I think I forgot what half believe meant when I got old. As a kid I would tape bits of motor and other junk from Dad's shed to a cardboard box. Then I'd sneak a big old battery with wobbly spring contacts out and connect everything up. Thing is, it was real stuff not toys, so when I sat in the box, Dan Dare off to battle the Mekon I half believed something would really happen. Never did.
One day, Mr. Price from next door saw me at it. He leaned over the fence and sneered.
'That's a waste of time. Do something that's really fun, go and stare into shadows in your garden at midnight, then you'll see. Bright boy like you. You've got young eyes. What I'd give for young eyes.'
I ignored him. I wasn't supposed to talk to him. Dad said he was a weirdo. He did that spiritualism.
I don't think Mr. Price liked being ignored.
'Don't know why I bother. You and your family. I tell you something useful. Presents for peasants, pearls before swine.'
I went on ignoring him.
Except, one day.
My little sister, Jane, had annoyed me all morning. I went out to play tennis against the wall on my own, but she followed me.
'Can I play?'
'Can I play'
And so on, with her trying to grab the ball every so often. The previous day she'd been spoiled rotten with her new dress and shoes for a party and it was all Jane this and Jane that with no time at all for me. As I wacked the ball and she grabbed at it, a tight little knot of anger grew inside me. Right then I heard a familiar sarcastic voice.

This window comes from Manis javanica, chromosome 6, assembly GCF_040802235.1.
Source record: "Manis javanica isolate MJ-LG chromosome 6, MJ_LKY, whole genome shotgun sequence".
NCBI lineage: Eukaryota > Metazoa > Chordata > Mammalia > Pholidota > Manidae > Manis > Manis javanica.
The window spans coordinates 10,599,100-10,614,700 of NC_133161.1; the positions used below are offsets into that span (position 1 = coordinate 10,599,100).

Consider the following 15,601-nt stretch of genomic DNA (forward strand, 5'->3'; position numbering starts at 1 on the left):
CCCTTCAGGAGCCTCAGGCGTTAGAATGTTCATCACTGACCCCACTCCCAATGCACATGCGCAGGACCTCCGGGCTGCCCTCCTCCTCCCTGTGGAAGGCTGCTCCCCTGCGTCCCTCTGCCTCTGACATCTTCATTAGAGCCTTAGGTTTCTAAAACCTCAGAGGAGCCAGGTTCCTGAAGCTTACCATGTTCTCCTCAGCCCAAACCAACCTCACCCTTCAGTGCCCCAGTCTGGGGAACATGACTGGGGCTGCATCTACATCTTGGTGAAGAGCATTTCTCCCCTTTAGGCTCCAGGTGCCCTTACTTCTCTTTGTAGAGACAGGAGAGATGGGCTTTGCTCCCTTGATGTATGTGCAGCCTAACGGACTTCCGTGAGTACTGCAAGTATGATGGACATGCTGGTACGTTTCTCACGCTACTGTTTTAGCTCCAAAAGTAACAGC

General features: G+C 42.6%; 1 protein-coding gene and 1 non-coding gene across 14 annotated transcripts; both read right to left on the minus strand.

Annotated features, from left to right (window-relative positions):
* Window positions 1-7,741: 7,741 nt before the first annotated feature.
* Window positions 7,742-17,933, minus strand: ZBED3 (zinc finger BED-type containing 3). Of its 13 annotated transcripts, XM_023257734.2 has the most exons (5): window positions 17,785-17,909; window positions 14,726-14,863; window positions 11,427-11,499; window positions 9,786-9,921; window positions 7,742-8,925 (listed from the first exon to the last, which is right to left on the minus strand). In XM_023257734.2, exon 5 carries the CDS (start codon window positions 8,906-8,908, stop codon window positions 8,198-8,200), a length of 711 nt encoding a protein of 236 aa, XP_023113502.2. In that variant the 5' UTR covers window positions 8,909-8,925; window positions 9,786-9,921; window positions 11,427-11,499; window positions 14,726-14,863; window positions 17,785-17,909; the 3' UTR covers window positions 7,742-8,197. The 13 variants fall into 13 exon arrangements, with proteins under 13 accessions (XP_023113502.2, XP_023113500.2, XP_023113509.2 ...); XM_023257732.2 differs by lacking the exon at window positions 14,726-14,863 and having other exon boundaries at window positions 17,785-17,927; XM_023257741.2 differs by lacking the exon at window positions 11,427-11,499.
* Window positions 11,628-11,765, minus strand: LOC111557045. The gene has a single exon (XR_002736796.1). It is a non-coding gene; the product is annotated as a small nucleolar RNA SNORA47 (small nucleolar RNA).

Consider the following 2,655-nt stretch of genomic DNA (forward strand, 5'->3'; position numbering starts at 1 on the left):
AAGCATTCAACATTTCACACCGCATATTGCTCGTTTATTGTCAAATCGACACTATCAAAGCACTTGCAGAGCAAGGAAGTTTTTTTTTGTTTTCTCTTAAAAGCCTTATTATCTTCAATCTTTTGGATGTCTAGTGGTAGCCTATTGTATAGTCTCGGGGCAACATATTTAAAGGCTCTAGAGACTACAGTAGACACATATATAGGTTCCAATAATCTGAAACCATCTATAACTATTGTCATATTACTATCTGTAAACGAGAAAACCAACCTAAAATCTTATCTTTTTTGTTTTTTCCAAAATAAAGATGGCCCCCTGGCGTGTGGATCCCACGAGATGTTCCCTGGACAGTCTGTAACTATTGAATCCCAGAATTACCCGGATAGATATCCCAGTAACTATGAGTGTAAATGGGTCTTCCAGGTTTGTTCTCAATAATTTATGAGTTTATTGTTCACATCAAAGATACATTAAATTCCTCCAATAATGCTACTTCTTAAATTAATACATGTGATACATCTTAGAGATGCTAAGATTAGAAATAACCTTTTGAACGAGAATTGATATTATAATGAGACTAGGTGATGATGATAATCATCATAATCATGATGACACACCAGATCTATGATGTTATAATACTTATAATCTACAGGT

'Are you counting, boy? It's important to count. There's power there, boy. There's power in numbers.'
I don't know why, but for once I half believed him and I began to count. At which point Jane dodged in and caught the ball. She stood there, all smiles and the knot inside me exploded. My hand shot out, fingers splayed.
I screamed, 'Four, four, four, four!'
The colour drained from her face. She ran.
'Now you've done it, boy.'
Jane died four days later. There was disbelief, guilt, confusion and pain beyond endurance. I remember little of the aftermath, and not much of Jane really. When I see a photo of her the picture is familiar but the person is not. For good or bad we leave a lot of our childhood behind us.
Except just now.
I worked all night on this presentation, and Beth, my own darling daughter, crept in as quiet as a mouse and sneaked onto my laptop while I studied some papers. When I looked up she had deleted my spreadsheet and was drawing a picture and somehow I muttered, 'Four, four, four, four'.
And now I hold her close and I only half believe that my tears will help.